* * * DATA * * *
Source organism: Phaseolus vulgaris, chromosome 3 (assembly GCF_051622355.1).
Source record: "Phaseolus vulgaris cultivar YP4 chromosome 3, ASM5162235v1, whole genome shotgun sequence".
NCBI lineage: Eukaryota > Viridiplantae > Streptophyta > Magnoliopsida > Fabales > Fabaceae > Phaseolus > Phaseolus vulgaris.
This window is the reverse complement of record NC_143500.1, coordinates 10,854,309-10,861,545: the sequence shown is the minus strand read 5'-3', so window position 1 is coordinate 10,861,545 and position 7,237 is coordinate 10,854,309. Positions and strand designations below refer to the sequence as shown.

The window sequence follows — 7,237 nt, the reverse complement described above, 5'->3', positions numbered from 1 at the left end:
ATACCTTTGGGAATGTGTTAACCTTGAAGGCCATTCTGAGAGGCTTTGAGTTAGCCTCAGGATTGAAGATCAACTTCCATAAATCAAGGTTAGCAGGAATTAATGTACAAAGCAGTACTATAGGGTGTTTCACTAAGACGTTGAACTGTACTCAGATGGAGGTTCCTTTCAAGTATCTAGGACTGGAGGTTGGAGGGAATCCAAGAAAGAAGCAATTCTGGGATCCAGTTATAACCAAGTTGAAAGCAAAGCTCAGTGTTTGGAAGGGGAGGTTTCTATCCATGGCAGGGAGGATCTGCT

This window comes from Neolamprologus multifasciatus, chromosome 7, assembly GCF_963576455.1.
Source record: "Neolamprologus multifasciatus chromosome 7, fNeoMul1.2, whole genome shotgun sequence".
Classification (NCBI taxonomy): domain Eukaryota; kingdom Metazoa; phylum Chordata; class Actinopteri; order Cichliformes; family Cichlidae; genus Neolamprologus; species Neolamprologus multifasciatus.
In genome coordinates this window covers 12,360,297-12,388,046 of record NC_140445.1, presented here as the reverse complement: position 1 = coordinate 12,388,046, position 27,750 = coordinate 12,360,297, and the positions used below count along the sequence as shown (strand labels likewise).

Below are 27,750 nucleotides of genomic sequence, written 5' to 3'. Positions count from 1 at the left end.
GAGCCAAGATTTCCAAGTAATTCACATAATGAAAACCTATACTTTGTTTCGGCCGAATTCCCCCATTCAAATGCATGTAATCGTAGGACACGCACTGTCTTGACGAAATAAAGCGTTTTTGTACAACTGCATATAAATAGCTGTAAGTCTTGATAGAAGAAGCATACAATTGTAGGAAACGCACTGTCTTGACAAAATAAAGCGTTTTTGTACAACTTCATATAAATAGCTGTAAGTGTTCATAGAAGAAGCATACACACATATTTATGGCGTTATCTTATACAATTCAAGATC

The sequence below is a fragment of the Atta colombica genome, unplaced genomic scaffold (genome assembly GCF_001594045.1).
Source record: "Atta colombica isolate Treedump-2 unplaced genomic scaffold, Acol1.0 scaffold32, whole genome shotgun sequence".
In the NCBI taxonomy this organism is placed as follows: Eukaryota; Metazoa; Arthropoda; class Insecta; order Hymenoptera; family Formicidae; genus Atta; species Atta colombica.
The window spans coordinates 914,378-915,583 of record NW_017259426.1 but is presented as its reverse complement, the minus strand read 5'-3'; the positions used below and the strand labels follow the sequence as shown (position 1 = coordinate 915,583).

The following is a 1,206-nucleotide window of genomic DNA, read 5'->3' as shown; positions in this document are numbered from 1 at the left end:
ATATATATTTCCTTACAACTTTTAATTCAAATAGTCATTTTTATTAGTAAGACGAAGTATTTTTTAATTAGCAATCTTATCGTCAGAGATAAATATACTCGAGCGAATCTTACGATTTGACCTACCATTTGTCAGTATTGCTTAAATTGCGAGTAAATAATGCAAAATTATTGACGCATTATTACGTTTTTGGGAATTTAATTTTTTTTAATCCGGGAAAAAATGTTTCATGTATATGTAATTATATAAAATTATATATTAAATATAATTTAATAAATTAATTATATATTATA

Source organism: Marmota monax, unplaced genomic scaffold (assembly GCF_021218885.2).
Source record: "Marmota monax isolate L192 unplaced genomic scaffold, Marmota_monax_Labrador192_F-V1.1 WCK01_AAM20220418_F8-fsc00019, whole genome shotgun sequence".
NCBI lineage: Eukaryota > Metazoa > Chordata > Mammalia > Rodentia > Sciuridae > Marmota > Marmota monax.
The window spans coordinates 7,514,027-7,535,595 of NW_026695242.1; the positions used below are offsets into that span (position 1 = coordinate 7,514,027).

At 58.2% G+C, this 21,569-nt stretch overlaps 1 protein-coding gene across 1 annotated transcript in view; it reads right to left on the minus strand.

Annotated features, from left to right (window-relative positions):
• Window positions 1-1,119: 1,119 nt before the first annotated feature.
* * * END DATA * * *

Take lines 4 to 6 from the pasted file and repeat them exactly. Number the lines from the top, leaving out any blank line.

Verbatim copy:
This window is the reverse complement of record NC_143500.1, coordinates 10,854,309-10,861,545: the sequence shown is the minus strand read 5'-3', so window position 1 is coordinate 10,861,545 and position 7,237 is coordinate 10,854,309. Positions and strand designations below refer to the sequence as shown.

The window sequence follows — 7,237 nt, the reverse complement described above, 5'->3', positions numbered from 1 at the left end:
ATACCTTTGGGAATGTGTTAACCTTGAAGGCCATTCTGAGAGGCTTTGAGTTAGCCTCAGGATTGAAGATCAACTTCCATAAATCAAGGTTAGCAGGAATTAATGTACAAAGCAGTACTATAGGGTGTTTCACTAAGACGTTGAACTGTACTCAGATGGAGGTTCCTTTCAAGTATCTAGGACTGGAGGTTGGAGGGAATCCAAGAAAGAAGCAATTCTGGGATCCAGTTATAACCAAGTTGAAAGCAAAGCTCAGTGTTTGGAAGGGGAGGTTTCTATCCATGGCAGGGAGGATCTGCT